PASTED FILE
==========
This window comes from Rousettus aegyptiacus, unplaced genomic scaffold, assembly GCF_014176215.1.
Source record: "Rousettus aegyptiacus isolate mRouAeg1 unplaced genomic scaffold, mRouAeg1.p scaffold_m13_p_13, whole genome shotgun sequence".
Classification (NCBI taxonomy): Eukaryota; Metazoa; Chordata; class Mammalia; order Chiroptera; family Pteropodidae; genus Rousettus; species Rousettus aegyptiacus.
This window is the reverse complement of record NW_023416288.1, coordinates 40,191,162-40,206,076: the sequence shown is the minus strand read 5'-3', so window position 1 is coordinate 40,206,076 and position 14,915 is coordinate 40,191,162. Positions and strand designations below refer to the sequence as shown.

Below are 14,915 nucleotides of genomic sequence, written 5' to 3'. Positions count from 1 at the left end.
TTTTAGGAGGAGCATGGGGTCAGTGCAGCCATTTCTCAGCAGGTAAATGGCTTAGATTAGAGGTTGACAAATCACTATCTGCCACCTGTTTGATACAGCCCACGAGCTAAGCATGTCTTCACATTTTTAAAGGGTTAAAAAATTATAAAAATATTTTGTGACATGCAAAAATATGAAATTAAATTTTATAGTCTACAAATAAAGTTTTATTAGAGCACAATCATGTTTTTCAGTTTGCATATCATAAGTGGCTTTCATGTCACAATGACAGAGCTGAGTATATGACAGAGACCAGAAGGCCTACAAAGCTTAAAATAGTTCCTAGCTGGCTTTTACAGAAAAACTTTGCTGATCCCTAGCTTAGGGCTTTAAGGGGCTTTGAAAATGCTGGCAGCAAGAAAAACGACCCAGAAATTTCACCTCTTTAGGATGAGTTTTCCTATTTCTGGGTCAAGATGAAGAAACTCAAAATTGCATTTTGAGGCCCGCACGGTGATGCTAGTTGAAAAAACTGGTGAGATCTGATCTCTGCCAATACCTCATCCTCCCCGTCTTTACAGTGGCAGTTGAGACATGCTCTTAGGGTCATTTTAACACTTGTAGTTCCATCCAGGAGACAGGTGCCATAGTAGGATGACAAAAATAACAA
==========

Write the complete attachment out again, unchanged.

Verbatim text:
This window comes from Rousettus aegyptiacus, unplaced genomic scaffold, assembly GCF_014176215.1.
Source record: "Rousettus aegyptiacus isolate mRouAeg1 unplaced genomic scaffold, mRouAeg1.p scaffold_m13_p_13, whole genome shotgun sequence".
Classification (NCBI taxonomy): Eukaryota; Metazoa; Chordata; class Mammalia; order Chiroptera; family Pteropodidae; genus Rousettus; species Rousettus aegyptiacus.
This window is the reverse complement of record NW_023416288.1, coordinates 40,191,162-40,206,076: the sequence shown is the minus strand read 5'-3', so window position 1 is coordinate 40,206,076 and position 14,915 is coordinate 40,191,162. Positions and strand designations below refer to the sequence as shown.

Below are 14,915 nucleotides of genomic sequence, written 5' to 3'. Positions count from 1 at the left end.
TTTTAGGAGGAGCATGGGGTCAGTGCAGCCATTTCTCAGCAGGTAAATGGCTTAGATTAGAGGTTGACAAATCACTATCTGCCACCTGTTTGATACAGCCCACGAGCTAAGCATGTCTTCACATTTTTAAAGGGTTAAAAAATTATAAAAATATTTTGTGACATGCAAAAATATGAAATTAAATTTTATAGTCTACAAATAAAGTTTTATTAGAGCACAATCATGTTTTTCAGTTTGCATATCATAAGTGGCTTTCATGTCACAATGACAGAGCTGAGTATATGACAGAGACCAGAAGGCCTACAAAGCTTAAAATAGTTCCTAGCTGGCTTTTACAGAAAAACTTTGCTGATCCCTAGCTTAGGGCTTTAAGGGGCTTTGAAAATGCTGGCAGCAAGAAAAACGACCCAGAAATTTCACCTCTTTAGGATGAGTTTTCCTATTTCTGGGTCAAGATGAAGAAACTCAAAATTGCATTTTGAGGCCCGCACGGTGATGCTAGTTGAAAAAACTGGTGAGATCTGATCTCTGCCAATACCTCATCCTCCCCGTCTTTACAGTGGCAGTTGAGACATGCTCTTAGGGTCATTTTAACACTTGTAGTTCCATCCAGGAGACAGGTGCCATAGTAGGATGACAAAAATAACAA